A little more than 10 years after the people of what is now Timor-Leste voted for independence, this small, half-island country has compressed into a few short years what many other post-colonial states have taken decades to achieve. It has been largely destroyed, achieved independence, had a political crisis, transitioned to democracy, and now appears to be heading into a period of political calm and economic growth. After the near-catastrophic events of 2006, Timor-Leste's prospects are looking relatively positive, even if a number of important caveats apply.
After roughly 300 years of Portuguese colonial neglect came to an end in December 1975, what was then known as Portuguese Timor was invaded by neighboring Indonesia. The territory became a war zone: More than a quarter of the population was killed or died as a result of the subsequent occupation (which was never recognized under international law), and the rest was deeply traumatized.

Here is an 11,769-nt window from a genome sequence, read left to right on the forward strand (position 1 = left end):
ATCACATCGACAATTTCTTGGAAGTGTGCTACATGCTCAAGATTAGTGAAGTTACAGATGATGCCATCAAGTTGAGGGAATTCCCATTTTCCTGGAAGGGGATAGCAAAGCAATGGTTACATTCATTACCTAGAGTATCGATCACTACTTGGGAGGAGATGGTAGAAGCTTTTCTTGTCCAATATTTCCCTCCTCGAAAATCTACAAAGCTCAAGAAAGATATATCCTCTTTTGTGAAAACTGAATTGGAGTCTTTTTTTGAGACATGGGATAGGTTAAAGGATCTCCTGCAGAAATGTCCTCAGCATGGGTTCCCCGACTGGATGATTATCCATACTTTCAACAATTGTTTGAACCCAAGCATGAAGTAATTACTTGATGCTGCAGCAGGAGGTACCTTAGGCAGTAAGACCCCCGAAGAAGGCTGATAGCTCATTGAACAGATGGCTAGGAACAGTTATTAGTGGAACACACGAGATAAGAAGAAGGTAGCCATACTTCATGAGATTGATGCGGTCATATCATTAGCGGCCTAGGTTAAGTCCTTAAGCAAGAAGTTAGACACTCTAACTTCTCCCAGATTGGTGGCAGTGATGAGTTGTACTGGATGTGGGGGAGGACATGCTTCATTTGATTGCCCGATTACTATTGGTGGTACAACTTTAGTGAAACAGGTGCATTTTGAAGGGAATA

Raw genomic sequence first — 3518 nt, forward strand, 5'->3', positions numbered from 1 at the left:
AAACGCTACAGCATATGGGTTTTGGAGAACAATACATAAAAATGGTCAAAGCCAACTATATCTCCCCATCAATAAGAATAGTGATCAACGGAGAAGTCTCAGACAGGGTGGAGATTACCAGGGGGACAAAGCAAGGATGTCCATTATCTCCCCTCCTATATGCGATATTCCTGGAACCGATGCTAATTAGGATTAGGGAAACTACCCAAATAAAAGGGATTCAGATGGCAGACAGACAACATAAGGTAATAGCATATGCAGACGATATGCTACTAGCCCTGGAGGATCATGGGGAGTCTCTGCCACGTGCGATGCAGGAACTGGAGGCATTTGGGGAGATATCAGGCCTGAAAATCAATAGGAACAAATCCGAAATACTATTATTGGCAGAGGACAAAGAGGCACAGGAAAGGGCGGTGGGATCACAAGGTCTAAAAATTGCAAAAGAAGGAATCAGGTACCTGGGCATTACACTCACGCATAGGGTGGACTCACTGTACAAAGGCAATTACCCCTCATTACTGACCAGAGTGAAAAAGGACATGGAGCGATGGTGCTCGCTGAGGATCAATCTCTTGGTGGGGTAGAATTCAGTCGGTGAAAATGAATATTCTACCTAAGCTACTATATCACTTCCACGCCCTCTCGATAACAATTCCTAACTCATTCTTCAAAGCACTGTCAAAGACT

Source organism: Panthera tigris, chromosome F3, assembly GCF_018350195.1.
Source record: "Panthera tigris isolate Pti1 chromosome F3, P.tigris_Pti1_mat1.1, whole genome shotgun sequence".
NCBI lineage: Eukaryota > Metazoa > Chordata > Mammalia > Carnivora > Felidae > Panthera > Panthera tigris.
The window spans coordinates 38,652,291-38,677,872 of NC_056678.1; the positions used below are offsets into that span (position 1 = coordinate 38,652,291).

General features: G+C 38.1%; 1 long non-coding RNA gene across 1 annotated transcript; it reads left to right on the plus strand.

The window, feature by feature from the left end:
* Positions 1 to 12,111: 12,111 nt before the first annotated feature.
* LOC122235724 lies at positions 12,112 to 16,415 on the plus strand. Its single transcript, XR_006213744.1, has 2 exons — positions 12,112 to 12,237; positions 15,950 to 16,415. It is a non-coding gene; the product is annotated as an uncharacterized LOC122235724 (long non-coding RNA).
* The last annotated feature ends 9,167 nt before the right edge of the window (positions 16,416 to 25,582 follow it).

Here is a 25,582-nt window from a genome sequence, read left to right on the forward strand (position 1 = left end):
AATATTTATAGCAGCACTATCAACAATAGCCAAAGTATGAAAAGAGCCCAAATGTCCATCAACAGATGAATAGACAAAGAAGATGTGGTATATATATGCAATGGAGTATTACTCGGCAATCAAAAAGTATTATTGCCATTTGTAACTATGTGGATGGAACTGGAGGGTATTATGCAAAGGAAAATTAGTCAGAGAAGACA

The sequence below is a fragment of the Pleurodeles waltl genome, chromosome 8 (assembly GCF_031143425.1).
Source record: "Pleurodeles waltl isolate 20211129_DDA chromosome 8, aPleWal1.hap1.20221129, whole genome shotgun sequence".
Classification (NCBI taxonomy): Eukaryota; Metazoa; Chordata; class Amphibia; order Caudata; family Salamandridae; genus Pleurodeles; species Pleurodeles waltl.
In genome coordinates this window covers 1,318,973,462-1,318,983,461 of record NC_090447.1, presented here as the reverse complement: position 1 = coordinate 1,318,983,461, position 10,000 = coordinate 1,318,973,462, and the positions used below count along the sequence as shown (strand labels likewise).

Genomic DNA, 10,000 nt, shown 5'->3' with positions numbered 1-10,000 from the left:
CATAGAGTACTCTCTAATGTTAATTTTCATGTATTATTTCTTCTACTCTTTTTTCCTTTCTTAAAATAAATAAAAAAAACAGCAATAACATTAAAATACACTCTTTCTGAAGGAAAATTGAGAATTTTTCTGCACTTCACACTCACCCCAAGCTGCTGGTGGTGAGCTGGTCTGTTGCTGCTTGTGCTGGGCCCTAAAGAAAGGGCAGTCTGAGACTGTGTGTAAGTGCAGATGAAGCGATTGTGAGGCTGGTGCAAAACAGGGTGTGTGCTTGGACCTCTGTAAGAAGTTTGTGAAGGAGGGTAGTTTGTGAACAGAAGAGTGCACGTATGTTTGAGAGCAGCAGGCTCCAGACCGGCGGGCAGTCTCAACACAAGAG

Twenty-three years later, when Indonesia's Suharto was pushed from office in 1998, Jakarta was in the midst of a financial crisis. The cost of the occupation of Timor Leste, both financially and in terms of its continuing damage to Indonesia's international reputation, alienated the new president, B. J. Habibie, and his technocratic peers, and interfered with his attempts to oversee Indonesia's political reform. Faced with increasing calls for some sort of long-term political transition towards self-determination, Habibie unexpectedly announced that Timor-Leste could vote on whether it wished to be independent or an "autonomous" province within Indonesia.